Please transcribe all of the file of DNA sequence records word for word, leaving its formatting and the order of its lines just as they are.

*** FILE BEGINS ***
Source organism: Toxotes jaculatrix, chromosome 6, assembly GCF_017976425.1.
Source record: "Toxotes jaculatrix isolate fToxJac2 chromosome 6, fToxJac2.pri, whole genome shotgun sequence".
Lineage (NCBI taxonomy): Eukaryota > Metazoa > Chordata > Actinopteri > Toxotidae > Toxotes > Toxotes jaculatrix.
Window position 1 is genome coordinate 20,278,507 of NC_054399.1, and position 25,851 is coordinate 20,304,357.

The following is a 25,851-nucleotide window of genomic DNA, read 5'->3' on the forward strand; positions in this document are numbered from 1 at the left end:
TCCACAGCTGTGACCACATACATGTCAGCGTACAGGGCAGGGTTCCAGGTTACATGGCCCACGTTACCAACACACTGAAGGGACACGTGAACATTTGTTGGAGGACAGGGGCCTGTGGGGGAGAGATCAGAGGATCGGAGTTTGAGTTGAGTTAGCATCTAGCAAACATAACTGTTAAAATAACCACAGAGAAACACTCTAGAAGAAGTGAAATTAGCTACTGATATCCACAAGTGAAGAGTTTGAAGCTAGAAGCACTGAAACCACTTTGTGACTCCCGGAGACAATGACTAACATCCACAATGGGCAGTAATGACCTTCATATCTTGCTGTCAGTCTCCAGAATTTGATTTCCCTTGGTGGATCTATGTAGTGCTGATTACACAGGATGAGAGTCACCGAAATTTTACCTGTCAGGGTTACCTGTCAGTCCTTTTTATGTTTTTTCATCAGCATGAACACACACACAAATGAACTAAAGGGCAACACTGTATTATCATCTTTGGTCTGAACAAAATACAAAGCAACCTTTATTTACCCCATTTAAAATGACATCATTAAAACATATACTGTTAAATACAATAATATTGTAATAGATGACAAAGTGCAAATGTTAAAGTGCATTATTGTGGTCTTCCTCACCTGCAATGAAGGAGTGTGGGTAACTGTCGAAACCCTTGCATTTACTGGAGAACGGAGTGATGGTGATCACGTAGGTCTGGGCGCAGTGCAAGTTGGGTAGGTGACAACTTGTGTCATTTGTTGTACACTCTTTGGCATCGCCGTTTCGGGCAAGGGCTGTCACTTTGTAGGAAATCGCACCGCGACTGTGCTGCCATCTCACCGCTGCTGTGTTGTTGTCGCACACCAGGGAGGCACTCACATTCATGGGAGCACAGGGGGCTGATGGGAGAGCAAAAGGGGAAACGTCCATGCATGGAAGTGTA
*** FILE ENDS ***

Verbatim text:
Source organism: Toxotes jaculatrix, chromosome 6, assembly GCF_017976425.1.
Source record: "Toxotes jaculatrix isolate fToxJac2 chromosome 6, fToxJac2.pri, whole genome shotgun sequence".
Lineage (NCBI taxonomy): Eukaryota > Metazoa > Chordata > Actinopteri > Toxotidae > Toxotes > Toxotes jaculatrix.
Window position 1 is genome coordinate 20,278,507 of NC_054399.1, and position 25,851 is coordinate 20,304,357.

The following is a 25,851-nucleotide window of genomic DNA, read 5'->3' on the forward strand; positions in this document are numbered from 1 at the left end:
TCCACAGCTGTGACCACATACATGTCAGCGTACAGGGCAGGGTTCCAGGTTACATGGCCCACGTTACCAACACACTGAAGGGACACGTGAACATTTGTTGGAGGACAGGGGCCTGTGGGGGAGAGATCAGAGGATCGGAGTTTGAGTTGAGTTAGCATCTAGCAAACATAACTGTTAAAATAACCACAGAGAAACACTCTAGAAGAAGTGAAATTAGCTACTGATATCCACAAGTGAAGAGTTTGAAGCTAGAAGCACTGAAACCACTTTGTGACTCCCGGAGACAATGACTAACATCCACAATGGGCAGTAATGACCTTCATATCTTGCTGTCAGTCTCCAGAATTTGATTTCCCTTGGTGGATCTATGTAGTGCTGATTACACAGGATGAGAGTCACCGAAATTTTACCTGTCAGGGTTACCTGTCAGTCCTTTTTATGTTTTTTCATCAGCATGAACACACACACAAATGAACTAAAGGGCAACACTGTATTATCATCTTTGGTCTGAACAAAATACAAAGCAACCTTTATTTACCCCATTTAAAATGACATCATTAAAACATATACTGTTAAATACAATAATATTGTAATAGATGACAAAGTGCAAATGTTAAAGTGCATTATTGTGGTCTTCCTCACCTGCAATGAAGGAGTGTGGGTAACTGTCGAAACCCTTGCATTTACTGGAGAACGGAGTGATGGTGATCACGTAGGTCTGGGCGCAGTGCAAGTTGGGTAGGTGACAACTTGTGTCATTTGTTGTACACTCTTTGGCATCGCCGTTTCGGGCAAGGGCTGTCACTTTGTAGGAAATCGCACCGCGACTGTGCTGCCATCTCACCGCTGCTGTGTTGTTGTCGCACACCAGGGAGGCACTCACATTCATGGGAGCACAGGGGGCTGATGGGAGAGCAAAAGGGGAAACGTCCATGCATGGAAGTGTA